Banking and Financial Circuits and the Role of the State
Edited by Louis-Philippe Rochon and Mario Seccareccia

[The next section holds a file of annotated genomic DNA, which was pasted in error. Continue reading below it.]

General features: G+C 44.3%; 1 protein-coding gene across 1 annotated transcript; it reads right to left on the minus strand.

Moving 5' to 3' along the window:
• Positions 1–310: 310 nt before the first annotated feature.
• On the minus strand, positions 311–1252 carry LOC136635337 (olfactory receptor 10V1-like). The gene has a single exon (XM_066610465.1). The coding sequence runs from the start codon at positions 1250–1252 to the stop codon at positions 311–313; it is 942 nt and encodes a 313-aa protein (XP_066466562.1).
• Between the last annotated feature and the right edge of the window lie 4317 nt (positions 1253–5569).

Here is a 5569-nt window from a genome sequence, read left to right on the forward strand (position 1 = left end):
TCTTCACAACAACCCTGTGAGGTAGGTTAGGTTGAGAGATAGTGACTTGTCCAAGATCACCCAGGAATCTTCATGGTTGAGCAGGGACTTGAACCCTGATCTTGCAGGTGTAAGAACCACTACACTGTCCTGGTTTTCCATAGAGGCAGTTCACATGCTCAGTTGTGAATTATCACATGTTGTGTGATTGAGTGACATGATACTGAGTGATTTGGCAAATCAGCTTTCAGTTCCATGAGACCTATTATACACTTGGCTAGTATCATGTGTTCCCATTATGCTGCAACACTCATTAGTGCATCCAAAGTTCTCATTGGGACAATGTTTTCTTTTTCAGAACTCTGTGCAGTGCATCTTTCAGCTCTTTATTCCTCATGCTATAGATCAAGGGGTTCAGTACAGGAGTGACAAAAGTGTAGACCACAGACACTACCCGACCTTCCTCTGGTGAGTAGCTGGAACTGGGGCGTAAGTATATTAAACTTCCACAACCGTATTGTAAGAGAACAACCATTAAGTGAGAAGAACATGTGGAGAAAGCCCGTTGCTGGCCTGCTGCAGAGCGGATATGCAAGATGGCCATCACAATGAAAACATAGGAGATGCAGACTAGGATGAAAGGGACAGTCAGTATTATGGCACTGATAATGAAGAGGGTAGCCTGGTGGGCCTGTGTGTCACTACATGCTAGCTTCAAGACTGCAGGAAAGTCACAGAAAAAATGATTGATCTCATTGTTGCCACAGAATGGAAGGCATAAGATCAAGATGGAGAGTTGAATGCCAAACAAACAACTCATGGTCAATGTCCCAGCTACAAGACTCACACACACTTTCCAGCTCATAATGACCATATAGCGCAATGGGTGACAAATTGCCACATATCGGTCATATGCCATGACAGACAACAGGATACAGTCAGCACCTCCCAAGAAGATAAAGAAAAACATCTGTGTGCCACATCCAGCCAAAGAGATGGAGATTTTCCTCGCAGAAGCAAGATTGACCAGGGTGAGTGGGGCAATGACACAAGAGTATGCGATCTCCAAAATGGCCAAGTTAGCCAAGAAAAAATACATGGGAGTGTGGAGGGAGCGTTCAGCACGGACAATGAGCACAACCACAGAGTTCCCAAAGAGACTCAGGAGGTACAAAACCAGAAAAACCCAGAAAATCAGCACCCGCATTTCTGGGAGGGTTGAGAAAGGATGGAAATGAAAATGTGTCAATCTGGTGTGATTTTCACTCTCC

Alain Parguez always has a new slant on old problems. In this case, we are stimulated by his idea, expounded in recent papers (see for example Parguez 2011), that interest-bearing liabilities issued by the State provide the banks with an unnecessary subsidy, to look again at the relationship between the State and the financial institutions – a relationship that is constantly evolving. The Circuit and Post-Keynesian approaches focus particularly on credit relations between banks and the rest of the private sector, but here we want to draw the role of the State in banking to the surface. Our concern is not so much the traditional chart a list concern with the relationship between the means of payment and tax obligations to the State but more with how the evolving relationship between the State and banks facilitated the dominance of money provision in the form of private sector bank deposits. We are acutely aware that the system within the euro zone has evolved in a peculiar manner that deserves a separate enquiry, but here we examine features of British financial institutions, contrasting the period from the end of the Second World War to the early 1970s with some of the key changes after 1971 that led to the crisis that began in 2007.
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